For the sake of a previous plan which, manifest from nothing and by no volition of my own expanded as if impelled by some cosmological constant, these thoughts will be set aside, pressed behind is more the feeling, damned up, a torrent behind the tension of the thing, but what of when the thing is done, and the cables of necessity relax their creaking filaments? What then, when the dam, no longer in use or in need of one’s micro-maintenance, when it ages a thousand years in a day and crumbles and the deluge comes crashing down upon you? What will be the nature of this postdiluvian age, when time and consequence total their sums and memories undergo their hypostasis and the future falls proleptic like the stocks and stones of so many well-laid deadfalls on the head of he who dared upon its trigger, faults beneath the mantle of activity, waiting on a finger touch from God to wipe out human fault.
A rain, slick and cold on my bare skin, head-egg pounds, an oily gin has left me numb with bleary eyeballs staring from within at 6 a.m., nothing left to dream about; hoping the rhythm of the droplets loosed from their work of adhesion in the feet of spent arthropods might extract me from myself, to commune with bits of existence small enough to ring in single pitches without the mud of timbre, a sense of quanta in my bones creaking like an old man’s back in an antique bed that will die with him, new in his mind as time collapses and things thought gone become but layers of a place, new as the first day he bought it with wife in tow, thinking dirty thoughts. The wind sweeps by like Kansas, like two teens struck by puberty in spent fields of chaff, not knowing where to begin. It catches the underside of some soggy, far-off newspaper and hefts it suddenly airborne, flapping back and forth but anchored to the ground by a mass that my egg-eyes are just resolving, and it strikes me then, sipping coffee in the half-light, all at once and heavy as thunder—¡DaDāmyata! though this is one of those slow, eternal rains—the wing of a dead sparrow, still aerodynamic in death, fat on one good gust and struggling with the weight, an uncooperative corpse, soggy and eyeless and full of cozy flies.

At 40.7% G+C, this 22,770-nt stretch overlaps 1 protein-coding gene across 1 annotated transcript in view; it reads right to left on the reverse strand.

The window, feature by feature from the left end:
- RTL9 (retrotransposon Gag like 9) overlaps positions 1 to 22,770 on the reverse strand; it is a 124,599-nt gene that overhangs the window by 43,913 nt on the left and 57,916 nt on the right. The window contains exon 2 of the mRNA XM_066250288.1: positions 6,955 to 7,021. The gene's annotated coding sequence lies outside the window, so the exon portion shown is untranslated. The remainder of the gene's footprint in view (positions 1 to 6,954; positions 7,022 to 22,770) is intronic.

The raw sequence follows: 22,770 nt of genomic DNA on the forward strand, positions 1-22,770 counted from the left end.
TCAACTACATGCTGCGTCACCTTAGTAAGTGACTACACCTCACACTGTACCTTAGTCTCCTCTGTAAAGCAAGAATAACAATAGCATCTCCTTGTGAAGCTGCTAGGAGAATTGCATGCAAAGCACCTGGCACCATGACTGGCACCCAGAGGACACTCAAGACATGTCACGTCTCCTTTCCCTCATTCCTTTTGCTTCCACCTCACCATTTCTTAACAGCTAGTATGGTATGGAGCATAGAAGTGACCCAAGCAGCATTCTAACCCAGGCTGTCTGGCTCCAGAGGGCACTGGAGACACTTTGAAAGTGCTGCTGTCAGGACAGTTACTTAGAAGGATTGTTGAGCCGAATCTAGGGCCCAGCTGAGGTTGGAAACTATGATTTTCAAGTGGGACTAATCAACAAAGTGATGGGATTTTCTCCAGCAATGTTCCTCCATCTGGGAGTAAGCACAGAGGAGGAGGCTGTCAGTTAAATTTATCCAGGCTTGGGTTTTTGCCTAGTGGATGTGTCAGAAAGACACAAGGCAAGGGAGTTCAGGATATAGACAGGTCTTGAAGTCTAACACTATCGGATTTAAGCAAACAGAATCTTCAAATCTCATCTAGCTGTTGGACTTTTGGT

My skin feels porous as newsprint, pasted on my back like a sticky setae. There is a cold blast and the rattle of the bones, and I wonder if there might behind me be, the work of some merry misfit, a poster of Piaf with naughty additions in indelible red, bleak and humorous, the sparrow turned pigeon in the mind of he who roils with possibility. And so the chuckle spreads from ear to ear.
A bus and a rump-fed ronyon next to me. He is carrying a cup of steaming coffee. He grunts and hums, violently; he is desperate to keep it in.
There are bubbles in his lungs. I can hear them roll and pop, it sounds far away and painful. There is vast construction in the distance, the 4/4 beat of a pile driver, sound of aluminum, no, steel, in a cube, no, a long thin sheet dragging across concrete covered in a miracle of useless stones—even you serve some purpose, with that artichoke head of yours. The man with bubbles in his throat clenches his fists and beats his thighs, coffee splashes on his bare ankles. He does not notice this.
Tiresias passes us, tapping out a southward route. There is something vaguely threatening in the morning cold; the world has made itself a metronome and that can only mean one thing—Duck!—for the authenticity of life will soon lay waste to our houses, static as they are in time and space. There is a t-shirted woman—an eagle tenné, volant in a roundel argent, displayed upon a field azure--she is munching boiled peanuts, a paper sack curled back upon her lap...
It is written in the blind man’s expired plume—I’ll do, I’ll do, I’ll do. Paddock croaks beside me, choking on a portentous neck bone, here it comes, up with much heaving and exertion and down with a glunk and splash and black coffee all around us and the bone floats, immaculately white, and twisting in antipathy to the driver’s yawning yaws but sympathetic to the whirling earth which cants its head as whelps oft do, in an effort to discern their master’s meaning, and for a moment we all wobble in our orbit and it, the bone, looking ancient as a canyon face, wind-burned and land-slid and river-ravaged to the purity of bedrock, settles down with gentle wax and wane into a southward bearing certain as the celestial pole which has no need of the aged rivalry ‘tween Polaris and The Dragon.